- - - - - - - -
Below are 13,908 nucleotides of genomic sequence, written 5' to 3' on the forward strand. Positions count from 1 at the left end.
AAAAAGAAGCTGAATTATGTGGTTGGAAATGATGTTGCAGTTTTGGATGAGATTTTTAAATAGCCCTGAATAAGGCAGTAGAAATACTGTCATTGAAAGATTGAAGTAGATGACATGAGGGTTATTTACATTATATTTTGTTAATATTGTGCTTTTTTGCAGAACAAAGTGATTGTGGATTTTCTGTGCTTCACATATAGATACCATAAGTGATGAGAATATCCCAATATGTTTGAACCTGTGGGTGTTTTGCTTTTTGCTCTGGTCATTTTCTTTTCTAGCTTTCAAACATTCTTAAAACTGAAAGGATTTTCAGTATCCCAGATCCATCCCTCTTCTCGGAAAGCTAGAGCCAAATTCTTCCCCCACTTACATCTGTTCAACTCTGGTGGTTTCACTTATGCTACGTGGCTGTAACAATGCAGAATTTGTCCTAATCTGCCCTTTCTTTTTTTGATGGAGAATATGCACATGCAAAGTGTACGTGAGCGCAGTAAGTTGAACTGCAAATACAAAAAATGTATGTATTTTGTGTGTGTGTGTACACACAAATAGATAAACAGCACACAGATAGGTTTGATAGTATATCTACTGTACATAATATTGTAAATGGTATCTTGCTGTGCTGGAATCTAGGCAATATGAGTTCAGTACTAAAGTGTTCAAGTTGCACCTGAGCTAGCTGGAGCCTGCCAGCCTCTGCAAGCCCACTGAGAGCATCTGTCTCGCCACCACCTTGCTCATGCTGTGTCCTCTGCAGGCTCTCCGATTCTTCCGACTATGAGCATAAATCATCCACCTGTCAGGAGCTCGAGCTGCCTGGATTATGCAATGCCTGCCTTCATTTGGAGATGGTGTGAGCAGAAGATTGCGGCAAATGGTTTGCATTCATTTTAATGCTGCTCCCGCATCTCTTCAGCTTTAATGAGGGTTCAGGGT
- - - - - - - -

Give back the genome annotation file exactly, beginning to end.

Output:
Below are 13,908 nucleotides of genomic sequence, written 5' to 3' on the forward strand. Positions count from 1 at the left end.
AAAAAGAAGCTGAATTATGTGGTTGGAAATGATGTTGCAGTTTTGGATGAGATTTTTAAATAGCCCTGAATAAGGCAGTAGAAATACTGTCATTGAAAGATTGAAGTAGATGACATGAGGGTTATTTACATTATATTTTGTTAATATTGTGCTTTTTTGCAGAACAAAGTGATTGTGGATTTTCTGTGCTTCACATATAGATACCATAAGTGATGAGAATATCCCAATATGTTTGAACCTGTGGGTGTTTTGCTTTTTGCTCTGGTCATTTTCTTTTCTAGCTTTCAAACATTCTTAAAACTGAAAGGATTTTCAGTATCCCAGATCCATCCCTCTTCTCGGAAAGCTAGAGCCAAATTCTTCCCCCACTTACATCTGTTCAACTCTGGTGGTTTCACTTATGCTACGTGGCTGTAACAATGCAGAATTTGTCCTAATCTGCCCTTTCTTTTTTTGATGGAGAATATGCACATGCAAAGTGTACGTGAGCGCAGTAAGTTGAACTGCAAATACAAAAAATGTATGTATTTTGTGTGTGTGTGTACACACAAATAGATAAACAGCACACAGATAGGTTTGATAGTATATCTACTGTACATAATATTGTAAATGGTATCTTGCTGTGCTGGAATCTAGGCAATATGAGTTCAGTACTAAAGTGTTCAAGTTGCACCTGAGCTAGCTGGAGCCTGCCAGCCTCTGCAAGCCCACTGAGAGCATCTGTCTCGCCACCACCTTGCTCATGCTGTGTCCTCTGCAGGCTCTCCGATTCTTCCGACTATGAGCATAAATCATCCACCTGTCAGGAGCTCGAGCTGCCTGGATTATGCAATGCCTGCCTTCATTTGGAGATGGTGTGAGCAGAAGATTGCGGCAAATGGTTTGCATTCATTTTAATGCTGCTCCCGCATCTCTTCAGCTTTAATGAGGGTTCAGGGT